In his training as a doctor, Jeffrey D. Rediger learned to be skeptical of spontaneous healing. So when his colleague at Massachusetts General Hospital told him she managed to achieve cancer remission after a stay at a holistic healing center, he considered her recovery a fluke.
But in the early 2000s, he kept encountering more patients whose cases intrigued him. For instance, a woman named Jan Shaw managed to heal from late-stage lupus and multiple organ failure. “People wouldn’t recognize her anymore because she had so fundamentally changed in her appearance and way of living,” Rediger remembers. “I [was] talking to a happy, healthy woman.”
In 2003, he decided to collect and examine these cases to better understand what was behind these spontaneous recoveries. “Although I was able to fit most of those stories into the worldview that I’d been trained in as a physician, some of them I couldn’t,” he explains.
Rediger, who serves as an assistant professor of psychiatry at Harvard Medical School and the Medical Director of McLean SouthEast Adult Psychiatry and Community Affairs, has a lifetime of experience making sense of seemingly paradoxical beliefs.
When Rediger was young, his family embraced Amish values. “I grew up going to public school during the day, but living in a very different worldview at home,” he remembers. “And so at a young age, I was questioning, ‘how do you reconcile really different worldviews?’” In 1989, Rediger received a Master of Divinity degree from Princeton Theological Seminary. Almost a decade later , in 1997, he was still continuing his quest to understand different belief systems when he graduated from Indiana University Medical School.
He says the contrasting perspectives of the two forms of education he received allowed him to re-evaluate the world from a more holistic perspective. Modern institutions seemed too “deficit-based,” focusing more on what was wrong or missing than on the innate good within a situation. Psychiatry focused on neurochemical deficits, psychology on childhood deficits, and religion on moral deficits, rather than embracing a more complete picture.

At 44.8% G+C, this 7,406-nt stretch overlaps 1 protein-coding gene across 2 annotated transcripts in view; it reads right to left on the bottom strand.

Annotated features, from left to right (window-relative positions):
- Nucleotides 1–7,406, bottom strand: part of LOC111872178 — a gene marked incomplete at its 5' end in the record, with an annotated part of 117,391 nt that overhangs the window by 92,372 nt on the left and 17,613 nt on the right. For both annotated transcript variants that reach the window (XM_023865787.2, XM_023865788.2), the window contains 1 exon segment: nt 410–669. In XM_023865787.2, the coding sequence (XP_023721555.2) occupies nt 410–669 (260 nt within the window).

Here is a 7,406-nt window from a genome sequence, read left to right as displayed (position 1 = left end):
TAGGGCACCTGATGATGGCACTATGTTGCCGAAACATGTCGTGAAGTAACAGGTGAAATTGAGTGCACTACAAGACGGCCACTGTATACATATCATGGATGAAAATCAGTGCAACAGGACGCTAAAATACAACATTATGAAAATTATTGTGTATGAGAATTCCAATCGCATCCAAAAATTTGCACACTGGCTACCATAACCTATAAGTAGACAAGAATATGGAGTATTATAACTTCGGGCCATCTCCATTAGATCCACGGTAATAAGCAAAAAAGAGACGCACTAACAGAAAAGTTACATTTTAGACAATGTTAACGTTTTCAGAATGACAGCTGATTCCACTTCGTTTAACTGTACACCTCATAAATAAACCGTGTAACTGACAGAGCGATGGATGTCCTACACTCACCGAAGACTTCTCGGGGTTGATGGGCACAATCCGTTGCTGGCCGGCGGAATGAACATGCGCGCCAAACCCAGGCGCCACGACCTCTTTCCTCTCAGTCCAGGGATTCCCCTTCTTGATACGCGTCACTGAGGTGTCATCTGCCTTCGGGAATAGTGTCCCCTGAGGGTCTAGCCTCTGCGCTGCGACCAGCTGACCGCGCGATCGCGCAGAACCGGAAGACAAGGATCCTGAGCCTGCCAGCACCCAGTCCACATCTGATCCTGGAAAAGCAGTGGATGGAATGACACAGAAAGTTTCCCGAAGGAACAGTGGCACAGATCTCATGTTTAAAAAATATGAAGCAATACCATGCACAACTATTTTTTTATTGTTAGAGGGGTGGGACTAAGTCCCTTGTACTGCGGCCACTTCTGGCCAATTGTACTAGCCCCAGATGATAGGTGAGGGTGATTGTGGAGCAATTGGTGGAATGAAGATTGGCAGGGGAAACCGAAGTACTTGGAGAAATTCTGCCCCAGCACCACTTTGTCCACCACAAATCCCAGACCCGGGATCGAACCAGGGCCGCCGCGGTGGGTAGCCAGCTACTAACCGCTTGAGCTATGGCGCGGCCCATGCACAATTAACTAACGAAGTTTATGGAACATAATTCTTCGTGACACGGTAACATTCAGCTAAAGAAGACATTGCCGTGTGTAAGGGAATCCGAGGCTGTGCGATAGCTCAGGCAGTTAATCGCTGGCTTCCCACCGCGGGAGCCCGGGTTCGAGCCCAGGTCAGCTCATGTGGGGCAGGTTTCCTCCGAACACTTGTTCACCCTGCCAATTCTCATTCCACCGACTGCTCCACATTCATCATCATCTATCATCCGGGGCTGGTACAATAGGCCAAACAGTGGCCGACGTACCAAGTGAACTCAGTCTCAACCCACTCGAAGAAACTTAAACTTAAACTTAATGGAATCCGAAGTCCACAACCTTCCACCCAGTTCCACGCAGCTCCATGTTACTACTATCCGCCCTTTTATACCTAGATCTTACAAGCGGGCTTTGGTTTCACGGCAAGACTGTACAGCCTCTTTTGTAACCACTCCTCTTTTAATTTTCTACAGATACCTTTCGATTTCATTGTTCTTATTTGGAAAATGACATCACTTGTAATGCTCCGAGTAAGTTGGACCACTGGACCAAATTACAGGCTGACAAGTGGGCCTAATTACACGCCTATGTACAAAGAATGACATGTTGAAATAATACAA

He believes much of Western medicine trains doctors to treat the body alone. Often, he says, doctors do not consider how environmental factors can shape one’s neurochemistry, which in turn affects one’s health. “[As physicians,] we don't ask about what promotes authentic wellbeing,” he says. “I've realized that there’s these other factors that contribute to most illnesses that we just simply don’t engage most of the time.”
In his best-selling book “Cured: Strengthen Your Immune System and Heal Your Life,” Rediger points to many of these factors to explain cases of spontaneous healing. He’s careful to note that he adopted stringent criteria for the cases he studied. He only studied cases where there had been a clear medical diagnosis and cure that could not be explained by external factors like the patient’s taking experimental medicine. It is from these cases that he formulated his four pillars of healing and wellbeing.
The first pillar is nutrition. Rediger argues that the typical American diet is filled with high quantities of refined sugars and enriched flours which are toxic to the human body. The second pillar asks people to strengthen their immune system; due to poor nutrition and stress, many people endure chronic inflammation, which weakens their immune responses. The third pillar focuses on minimizing chronic stress.
And the fourth and most important pillar is the factor which motivates people to abide by the other three pillars: prioritizing one’s health. Rediger calls this “healing our identity, healing our false beliefs.” He notes that people often run around serving others while neglecting their own wellbeing. “It takes an illness for them to wake up and realize that they…need to focus on what creates life and authentic well being for them,” he explains.
Rediger feels fortunate to be able to help map out the terrain of self-healing, but believes there is still much more to learn. His research has shown him that the various disciplines concerned with wellbeing need to be “shaped around what it means to create a human life where one can experience their value, and not feel like they’re alone.” He hopes others in his field will take an interest in spontaneous healing, too.
— Magazine writer Eden A. Getahun can be reached at firstname.lastname@example.org.
— Magazine writer Katie L. Sevier can be reached at email@example.com .